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Chapter 6: You Can’t Go Home Again


I was on my way home.  Home-home-home-home-home.  Meow!  It was Economy as far as Pittsburgh (as Bridgett Morse, Sr. Programmer, Imaging Systems Ltd. who Jean Paul seemed to feel wouldn’t spring for at least Business class on a 4½ hour flight—cheap bastards).  Then salvation.  I slipped into the first class lounge for the Gotham shuttle, shed my dowdy Bridget Morse duds, and boarded my flight home as me.  It wasn’t Wayne One, but I had legroom, a glass of champagne, and peace of mind that an insurance salesman from Allentown wouldn’t occupy the seat next to me.

I thumbed through the in-flight magazine and nearly purred at the delicious photos of Gotham, my Gotham, after dark.  More than a few of the cityscapes were shot from above.  It wasn’t quite the rooftop perspective, but it was close.  Close enough for a homesick kitty missing the old rooftop thrills.

Despite the hitch-free delivery, it wasn’t a very satisfying job.  Despite the money…  Despite Lorena’s gratitude on behalf of the Sub Diegans…  Despite a moment’s familiar annoyance with a meddling hero… The whole thing just wasn’t… complete. 

I knew why, of course.  I’d be a fool not to see why.


I missed him. 

A few days apart shopping in Paris or because a JLA mission dragged on, that was one thing.  But stealing again, stealing again without any Bat lurking in the shadows to challenge me?  It was… flat.

I sipped my champagne and ran a fingertip across that delicious photo of the glittering Gotham cityscape just as I would over the emblem on his chestplate.  Gotham Night, as seen from above.  Would he be out there by now, I wondered?  Probably not, it was still a touch early.  But suited up, most likely. In the cave, the At-Large list open, mapping out his route for the night.  And next to his workstation, beside his right elbow, a tray-size rectangle kept totally clear.  Alfred would come by and set the tray down—a cup of bisque he won’t drink, a sandwich he won’t eat…   

I felt such a pang.  This was wrong.  It was all wrong.  I should have been reveling in this:  I just finished one hell of a big score.  It was a flawless job.  It wasn’t an easy job, but I had pulled it off flawlessly, perfectly… purrfectly even.  And best of all, it was for one of them, one of the self-righteous heroes, one of his JLA-cronies, and they had to come to me.  And I pulled it off as only I can, and I was extremely well paid for my trouble.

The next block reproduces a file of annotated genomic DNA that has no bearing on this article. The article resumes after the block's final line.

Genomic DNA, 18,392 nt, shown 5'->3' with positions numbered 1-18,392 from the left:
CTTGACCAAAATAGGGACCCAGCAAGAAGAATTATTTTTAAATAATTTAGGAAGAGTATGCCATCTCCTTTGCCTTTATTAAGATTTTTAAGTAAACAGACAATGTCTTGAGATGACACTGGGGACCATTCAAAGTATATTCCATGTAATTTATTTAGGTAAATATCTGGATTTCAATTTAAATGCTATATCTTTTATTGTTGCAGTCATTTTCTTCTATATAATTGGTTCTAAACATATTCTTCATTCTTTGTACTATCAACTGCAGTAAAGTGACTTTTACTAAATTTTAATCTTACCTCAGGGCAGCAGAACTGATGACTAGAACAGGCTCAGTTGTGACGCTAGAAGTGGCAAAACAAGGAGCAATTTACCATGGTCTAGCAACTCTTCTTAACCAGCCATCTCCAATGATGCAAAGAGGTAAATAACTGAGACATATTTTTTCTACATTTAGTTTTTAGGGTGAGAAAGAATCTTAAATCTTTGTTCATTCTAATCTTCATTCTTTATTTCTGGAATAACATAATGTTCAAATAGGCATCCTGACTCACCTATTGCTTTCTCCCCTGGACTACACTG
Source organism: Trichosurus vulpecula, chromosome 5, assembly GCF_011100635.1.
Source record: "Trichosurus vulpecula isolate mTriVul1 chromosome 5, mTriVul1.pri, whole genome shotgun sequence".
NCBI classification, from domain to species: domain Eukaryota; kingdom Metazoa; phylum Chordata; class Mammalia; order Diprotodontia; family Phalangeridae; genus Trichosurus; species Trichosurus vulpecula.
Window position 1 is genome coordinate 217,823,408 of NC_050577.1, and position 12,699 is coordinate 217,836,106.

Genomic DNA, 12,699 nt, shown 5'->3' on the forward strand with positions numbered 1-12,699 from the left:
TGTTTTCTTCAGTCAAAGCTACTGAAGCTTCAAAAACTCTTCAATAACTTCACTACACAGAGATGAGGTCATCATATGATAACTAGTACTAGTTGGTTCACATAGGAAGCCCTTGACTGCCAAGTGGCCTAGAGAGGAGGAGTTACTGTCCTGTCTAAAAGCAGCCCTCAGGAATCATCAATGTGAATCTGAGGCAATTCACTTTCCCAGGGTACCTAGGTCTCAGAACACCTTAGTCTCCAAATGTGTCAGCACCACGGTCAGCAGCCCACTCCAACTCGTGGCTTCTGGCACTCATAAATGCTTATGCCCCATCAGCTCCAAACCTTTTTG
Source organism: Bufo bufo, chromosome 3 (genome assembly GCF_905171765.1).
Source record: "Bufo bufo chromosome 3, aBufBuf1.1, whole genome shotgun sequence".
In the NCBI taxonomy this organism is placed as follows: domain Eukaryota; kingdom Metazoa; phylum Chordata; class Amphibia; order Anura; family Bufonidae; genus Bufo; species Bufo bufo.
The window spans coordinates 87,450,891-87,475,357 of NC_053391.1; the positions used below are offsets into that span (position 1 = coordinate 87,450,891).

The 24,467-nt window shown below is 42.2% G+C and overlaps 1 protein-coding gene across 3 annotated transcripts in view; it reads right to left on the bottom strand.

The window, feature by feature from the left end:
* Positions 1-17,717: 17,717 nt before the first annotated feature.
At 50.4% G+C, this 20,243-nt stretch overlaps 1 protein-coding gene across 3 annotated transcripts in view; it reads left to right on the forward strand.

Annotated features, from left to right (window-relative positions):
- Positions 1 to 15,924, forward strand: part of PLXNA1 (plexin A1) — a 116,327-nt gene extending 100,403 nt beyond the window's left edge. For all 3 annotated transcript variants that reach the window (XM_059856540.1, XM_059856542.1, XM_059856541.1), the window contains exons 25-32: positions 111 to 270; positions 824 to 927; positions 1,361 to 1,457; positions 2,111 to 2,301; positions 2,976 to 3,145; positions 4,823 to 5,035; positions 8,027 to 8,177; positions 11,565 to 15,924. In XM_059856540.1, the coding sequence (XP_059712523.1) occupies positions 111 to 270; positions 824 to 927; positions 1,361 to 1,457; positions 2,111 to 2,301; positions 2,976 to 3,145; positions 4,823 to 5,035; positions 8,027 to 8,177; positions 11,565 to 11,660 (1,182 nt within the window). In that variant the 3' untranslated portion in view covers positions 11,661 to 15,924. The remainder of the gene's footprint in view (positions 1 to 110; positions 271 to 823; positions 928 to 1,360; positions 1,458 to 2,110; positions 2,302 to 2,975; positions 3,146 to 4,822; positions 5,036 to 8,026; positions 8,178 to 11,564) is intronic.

And now instead of stroking my fur as I deserved, I was sitting there thinking about him. 



That’s how it is now.  We were never just a criminal and a crimefighter doing what came naturally.  Once upon a time we could deny that, now we can’t.  So.  What to do about it?

A cat, I reminded myself, always knows how to make her own fun.  If things were… like they used to be, he would be sitting exactly where he is right now, at the workstation, with Alfred bringing a dinner he wouldn’t eat.  My name would be on that At-Large list, and he might make an extra pass through Museum Row or the Diamond District or—

I had an idea.  I paged backwards through the in-flight magazine looking for a blurb that had caught my eye.  There it was, on page 8:  “Kiton, the Neapolitan upscale clothier bought the neoclassical six-story Banco di Napoli building, gutted it, and rebuilt the interior with glass, steel, and Murano chandeliers…”

I buzzed the stewardess for another glass of champagne. 

Game on, Dark Knight.  Catwoman is coming home.


Harley knew she was lucky.  If Stan from the video rental place hadn’t remembered seeing her that night, if he wasn’t willing to come along to the Iceberg to tell them all how she was renting Addicted to Love, Sleepless in Seattle, and Joe Versus the Volcano when that blonde Robin was running around bashing the remnants of the old Black Mask gang, she would have no alibi.  They would have turned on her like a pack of rabid dogs if they thought she’d gone over to the other side, the crazed freaks.

It was a shame how Stan thought her asking him out to the Iceberg was a date.  It was really a shame how he had such a glass jaw and how he hit the end table so hard when she socked him.  But you can’t let a guy go inviting himself to your Meg Ryan film festival, and then put his arm around you when the little kid is booking his flight to go meet Annie on top of the Empire State Building like in An Affair to Remember, even if he did save your life by giving you an alibi so the Iceberg crazies don’t think you’ve gone Bat.

You just can’t.

Harley sighed at her half-finished manuscript and her copious notes for Chapters 9 through 11:  Edward Nigma—Passive-Aggressive Intellectual Narcissism as Compensation for Perceived or Actual Physical Deficiencies, Roxy Rocket—the Penis Envy/Thrill Fetish connection and Bane—Debunking the Machismo Archtypes.

You just can’t.  You just can’t go public once you’ve crawled inside the Rogue Community and been accepted as one of them.  They wouldn’t see her bringing enlightenment to the world about their dear quirky foibles; they would only see her calling Riddler a balding egotist with a little dick. 

She’d have to find some other way to get published.